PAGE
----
Milton is a town in Chittenden County, Vermont, United States. The population was 10,352 at the 2010 census. According to local legend, the town was named for the English poet John Milton, but the name most likely originated from William FitzWilliam, 4th Earl FitzWilliam, who held the title Viscount Milton and was a supporter of independence for the colonies during the American Revolution.
Milton has a municipal building, school system, library, police force, fire department, rescue squad, several churches, as well as civic and social organizations.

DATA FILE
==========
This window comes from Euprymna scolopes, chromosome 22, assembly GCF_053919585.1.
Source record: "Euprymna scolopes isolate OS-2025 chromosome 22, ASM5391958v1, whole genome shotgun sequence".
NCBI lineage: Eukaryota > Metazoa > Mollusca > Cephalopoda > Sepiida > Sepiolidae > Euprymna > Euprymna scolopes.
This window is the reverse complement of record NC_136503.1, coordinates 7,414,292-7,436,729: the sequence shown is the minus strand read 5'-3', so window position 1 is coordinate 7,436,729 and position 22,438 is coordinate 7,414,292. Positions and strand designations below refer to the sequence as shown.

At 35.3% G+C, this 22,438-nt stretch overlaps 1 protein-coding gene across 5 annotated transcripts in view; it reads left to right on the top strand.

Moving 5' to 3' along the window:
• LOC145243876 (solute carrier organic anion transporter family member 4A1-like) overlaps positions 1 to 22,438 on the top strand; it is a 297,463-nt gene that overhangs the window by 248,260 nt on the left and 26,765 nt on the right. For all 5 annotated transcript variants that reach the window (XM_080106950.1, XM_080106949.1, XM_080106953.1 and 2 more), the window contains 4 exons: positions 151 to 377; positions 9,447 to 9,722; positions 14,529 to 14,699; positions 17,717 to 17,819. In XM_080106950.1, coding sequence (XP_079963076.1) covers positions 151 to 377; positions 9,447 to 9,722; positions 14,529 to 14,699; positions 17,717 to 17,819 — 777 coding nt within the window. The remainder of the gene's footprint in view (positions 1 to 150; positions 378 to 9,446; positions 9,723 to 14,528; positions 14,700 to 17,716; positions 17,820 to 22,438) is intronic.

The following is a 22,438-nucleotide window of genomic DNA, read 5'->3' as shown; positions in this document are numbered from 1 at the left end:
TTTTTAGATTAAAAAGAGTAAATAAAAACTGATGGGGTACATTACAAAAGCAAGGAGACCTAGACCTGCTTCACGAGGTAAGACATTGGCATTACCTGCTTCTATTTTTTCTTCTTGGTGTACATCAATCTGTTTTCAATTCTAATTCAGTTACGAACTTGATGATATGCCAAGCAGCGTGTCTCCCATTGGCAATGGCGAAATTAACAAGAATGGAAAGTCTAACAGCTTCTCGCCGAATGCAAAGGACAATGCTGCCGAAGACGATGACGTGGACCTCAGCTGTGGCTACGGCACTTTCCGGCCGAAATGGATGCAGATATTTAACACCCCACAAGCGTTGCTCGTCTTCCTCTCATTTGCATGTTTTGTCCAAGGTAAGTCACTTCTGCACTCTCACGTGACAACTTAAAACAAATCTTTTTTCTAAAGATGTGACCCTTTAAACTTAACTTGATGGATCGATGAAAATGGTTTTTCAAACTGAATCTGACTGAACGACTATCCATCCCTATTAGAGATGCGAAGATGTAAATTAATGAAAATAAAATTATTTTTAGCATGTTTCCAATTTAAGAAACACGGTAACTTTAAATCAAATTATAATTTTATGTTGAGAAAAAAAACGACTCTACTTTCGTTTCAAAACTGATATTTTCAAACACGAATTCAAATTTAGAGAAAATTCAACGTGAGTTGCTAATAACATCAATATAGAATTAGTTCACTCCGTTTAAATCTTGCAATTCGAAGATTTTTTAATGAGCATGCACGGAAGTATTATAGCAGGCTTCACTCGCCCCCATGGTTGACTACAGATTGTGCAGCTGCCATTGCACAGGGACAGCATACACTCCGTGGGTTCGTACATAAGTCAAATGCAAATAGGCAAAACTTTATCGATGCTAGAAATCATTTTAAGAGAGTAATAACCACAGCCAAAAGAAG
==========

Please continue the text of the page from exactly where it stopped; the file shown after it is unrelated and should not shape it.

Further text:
Milton was chartered by Governor Benning Wentworth of New Hampshire on June 8, 1763. In February 1782, the town was first settled by William Irish, Leonard Owen, Amos Mansfield, Absalom Taylor, and Thomas Dewey. There were approximately 300 settlers living in Milton by 1795. It was necessary to build a new meeting place, as meeting in private homes would no longer suffice. The Town House was built in 1849. In 1878, it was destroyed by a fire. Early settlers in Milton made most of their income from lumber and potash until 1840, when dairy became popular and butter and cheese were sold. Eventually, milk was also shipped to Boston and New York.